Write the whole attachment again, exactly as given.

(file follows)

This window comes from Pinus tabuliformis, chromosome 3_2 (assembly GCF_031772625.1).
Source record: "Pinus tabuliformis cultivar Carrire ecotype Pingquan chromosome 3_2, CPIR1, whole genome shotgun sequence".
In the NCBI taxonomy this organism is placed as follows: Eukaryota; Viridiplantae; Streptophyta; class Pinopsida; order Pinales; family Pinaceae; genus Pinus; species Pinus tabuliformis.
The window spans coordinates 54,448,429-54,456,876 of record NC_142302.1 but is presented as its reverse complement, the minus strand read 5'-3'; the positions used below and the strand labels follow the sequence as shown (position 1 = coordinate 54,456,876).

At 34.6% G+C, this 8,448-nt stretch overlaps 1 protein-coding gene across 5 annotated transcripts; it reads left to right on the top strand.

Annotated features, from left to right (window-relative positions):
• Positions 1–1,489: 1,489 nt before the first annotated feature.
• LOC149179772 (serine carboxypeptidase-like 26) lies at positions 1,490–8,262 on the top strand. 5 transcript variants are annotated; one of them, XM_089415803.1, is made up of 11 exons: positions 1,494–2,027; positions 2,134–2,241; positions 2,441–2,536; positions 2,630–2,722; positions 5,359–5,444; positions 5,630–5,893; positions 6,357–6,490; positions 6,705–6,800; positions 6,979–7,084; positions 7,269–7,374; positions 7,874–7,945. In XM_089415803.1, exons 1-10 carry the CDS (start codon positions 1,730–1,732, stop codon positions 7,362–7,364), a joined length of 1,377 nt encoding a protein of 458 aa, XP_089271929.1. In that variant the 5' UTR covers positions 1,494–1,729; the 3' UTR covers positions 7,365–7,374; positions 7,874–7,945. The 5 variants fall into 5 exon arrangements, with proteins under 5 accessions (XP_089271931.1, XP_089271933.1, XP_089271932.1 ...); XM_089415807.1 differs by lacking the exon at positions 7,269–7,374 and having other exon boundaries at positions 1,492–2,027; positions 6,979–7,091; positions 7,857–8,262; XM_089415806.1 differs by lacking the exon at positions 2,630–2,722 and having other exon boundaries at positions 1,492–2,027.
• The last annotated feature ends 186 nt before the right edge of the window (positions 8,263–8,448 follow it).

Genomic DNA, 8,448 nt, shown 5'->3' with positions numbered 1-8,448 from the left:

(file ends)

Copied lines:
This window comes from Pinus tabuliformis, chromosome 3_2 (assembly GCF_031772625.1).
Source record: "Pinus tabuliformis cultivar Carrire ecotype Pingquan chromosome 3_2, CPIR1, whole genome shotgun sequence".
In the NCBI taxonomy this organism is placed as follows: Eukaryota; Viridiplantae; Streptophyta; class Pinopsida; order Pinales; family Pinaceae; genus Pinus; species Pinus tabuliformis.
The window spans coordinates 54,448,429-54,456,876 of record NC_142302.1 but is presented as its reverse complement, the minus strand read 5'-3'; the positions used below and the strand labels follow the sequence as shown (position 1 = coordinate 54,456,876).

At 34.6% G+C, this 8,448-nt stretch overlaps 1 protein-coding gene across 5 annotated transcripts; it reads left to right on the top strand.

Annotated features, from left to right (window-relative positions):
• Positions 1–1,489: 1,489 nt before the first annotated feature.
• LOC149179772 (serine carboxypeptidase-like 26) lies at positions 1,490–8,262 on the top strand. 5 transcript variants are annotated; one of them, XM_089415803.1, is made up of 11 exons: positions 1,494–2,027; positions 2,134–2,241; positions 2,441–2,536; positions 2,630–2,722; positions 5,359–5,444; positions 5,630–5,893; positions 6,357–6,490; positions 6,705–6,800; positions 6,979–7,084; positions 7,269–7,374; positions 7,874–7,945. In XM_089415803.1, exons 1-10 carry the CDS (start codon positions 1,730–1,732, stop codon positions 7,362–7,364), a joined length of 1,377 nt encoding a protein of 458 aa, XP_089271929.1. In that variant the 5' UTR covers positions 1,494–1,729; the 3' UTR covers positions 7,365–7,374; positions 7,874–7,945. The 5 variants fall into 5 exon arrangements, with proteins under 5 accessions (XP_089271931.1, XP_089271933.1, XP_089271932.1 ...); XM_089415807.1 differs by lacking the exon at positions 7,269–7,374 and having other exon boundaries at positions 1,492–2,027; positions 6,979–7,091; positions 7,857–8,262; XM_089415806.1 differs by lacking the exon at positions 2,630–2,722 and having other exon boundaries at positions 1,492–2,027.
• The last annotated feature ends 186 nt before the right edge of the window (positions 8,263–8,448 follow it).

Genomic DNA, 8,448 nt, shown 5'->3' with positions numbered 1-8,448 from the left: